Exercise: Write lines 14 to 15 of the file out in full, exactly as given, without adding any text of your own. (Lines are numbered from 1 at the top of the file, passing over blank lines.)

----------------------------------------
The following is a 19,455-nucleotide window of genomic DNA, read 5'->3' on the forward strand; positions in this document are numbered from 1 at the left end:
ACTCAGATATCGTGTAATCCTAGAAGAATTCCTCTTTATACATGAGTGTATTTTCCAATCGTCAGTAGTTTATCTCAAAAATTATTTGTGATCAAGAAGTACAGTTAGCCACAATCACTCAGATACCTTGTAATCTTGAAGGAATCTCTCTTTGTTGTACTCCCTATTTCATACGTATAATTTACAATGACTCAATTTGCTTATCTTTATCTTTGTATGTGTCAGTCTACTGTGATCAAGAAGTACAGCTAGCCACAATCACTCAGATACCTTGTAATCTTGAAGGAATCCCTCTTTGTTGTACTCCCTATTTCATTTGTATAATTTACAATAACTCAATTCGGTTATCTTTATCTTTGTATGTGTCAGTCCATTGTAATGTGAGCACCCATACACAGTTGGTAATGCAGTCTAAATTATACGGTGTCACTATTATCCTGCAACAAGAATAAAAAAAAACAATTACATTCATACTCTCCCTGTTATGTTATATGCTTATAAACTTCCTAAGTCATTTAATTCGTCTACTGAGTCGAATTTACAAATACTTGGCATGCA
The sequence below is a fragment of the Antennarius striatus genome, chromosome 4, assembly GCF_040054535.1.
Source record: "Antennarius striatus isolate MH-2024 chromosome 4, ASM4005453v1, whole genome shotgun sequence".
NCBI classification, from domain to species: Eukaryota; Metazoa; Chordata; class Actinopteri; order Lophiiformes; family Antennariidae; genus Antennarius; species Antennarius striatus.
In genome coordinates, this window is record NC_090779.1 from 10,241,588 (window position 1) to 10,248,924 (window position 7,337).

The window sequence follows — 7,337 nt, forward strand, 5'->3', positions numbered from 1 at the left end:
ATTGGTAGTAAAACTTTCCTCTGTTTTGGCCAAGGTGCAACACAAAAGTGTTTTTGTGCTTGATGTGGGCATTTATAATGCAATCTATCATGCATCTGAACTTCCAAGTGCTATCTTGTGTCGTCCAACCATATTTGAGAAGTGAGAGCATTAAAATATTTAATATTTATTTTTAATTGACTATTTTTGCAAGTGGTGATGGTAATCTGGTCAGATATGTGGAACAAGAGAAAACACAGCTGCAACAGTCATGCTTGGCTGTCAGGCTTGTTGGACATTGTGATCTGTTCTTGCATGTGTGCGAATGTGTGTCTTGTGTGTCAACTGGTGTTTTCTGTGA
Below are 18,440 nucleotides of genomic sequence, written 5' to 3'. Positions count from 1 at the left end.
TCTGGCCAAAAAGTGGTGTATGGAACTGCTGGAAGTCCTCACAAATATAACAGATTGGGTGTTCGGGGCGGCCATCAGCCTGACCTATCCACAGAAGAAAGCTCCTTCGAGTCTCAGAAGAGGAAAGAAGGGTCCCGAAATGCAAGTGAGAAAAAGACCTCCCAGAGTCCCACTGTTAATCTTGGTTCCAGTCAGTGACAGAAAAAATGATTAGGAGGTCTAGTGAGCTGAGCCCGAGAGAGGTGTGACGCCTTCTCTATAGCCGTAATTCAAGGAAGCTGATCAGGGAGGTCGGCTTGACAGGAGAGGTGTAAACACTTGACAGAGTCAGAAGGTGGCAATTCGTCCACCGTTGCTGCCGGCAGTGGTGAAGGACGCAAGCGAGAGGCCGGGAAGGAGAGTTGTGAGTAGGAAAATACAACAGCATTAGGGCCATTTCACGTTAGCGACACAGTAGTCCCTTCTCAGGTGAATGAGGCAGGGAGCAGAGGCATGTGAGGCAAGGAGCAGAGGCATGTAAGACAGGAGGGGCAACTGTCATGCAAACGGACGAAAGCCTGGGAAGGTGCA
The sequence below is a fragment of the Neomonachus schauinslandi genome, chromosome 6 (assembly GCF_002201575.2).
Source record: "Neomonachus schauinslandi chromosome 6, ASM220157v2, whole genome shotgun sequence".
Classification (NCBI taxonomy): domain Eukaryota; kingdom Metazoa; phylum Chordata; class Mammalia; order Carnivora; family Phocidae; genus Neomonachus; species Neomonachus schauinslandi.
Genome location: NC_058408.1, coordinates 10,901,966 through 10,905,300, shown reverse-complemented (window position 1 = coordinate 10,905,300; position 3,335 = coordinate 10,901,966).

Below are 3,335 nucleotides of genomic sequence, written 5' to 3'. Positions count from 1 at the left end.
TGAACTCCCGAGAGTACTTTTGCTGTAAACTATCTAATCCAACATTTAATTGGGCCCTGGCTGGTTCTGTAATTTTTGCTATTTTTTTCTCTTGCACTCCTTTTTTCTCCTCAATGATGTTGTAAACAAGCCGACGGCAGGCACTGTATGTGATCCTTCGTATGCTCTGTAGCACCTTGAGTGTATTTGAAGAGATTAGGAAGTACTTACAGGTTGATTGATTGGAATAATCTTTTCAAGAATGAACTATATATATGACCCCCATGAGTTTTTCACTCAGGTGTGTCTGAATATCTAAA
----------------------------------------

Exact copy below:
Genome location: NC_058408.1, coordinates 10,901,966 through 10,905,300, shown reverse-complemented (window position 1 = coordinate 10,905,300; position 3,335 = coordinate 10,901,966).

Below are 3,335 nucleotides of genomic sequence, written 5' to 3'. Positions count from 1 at the left end.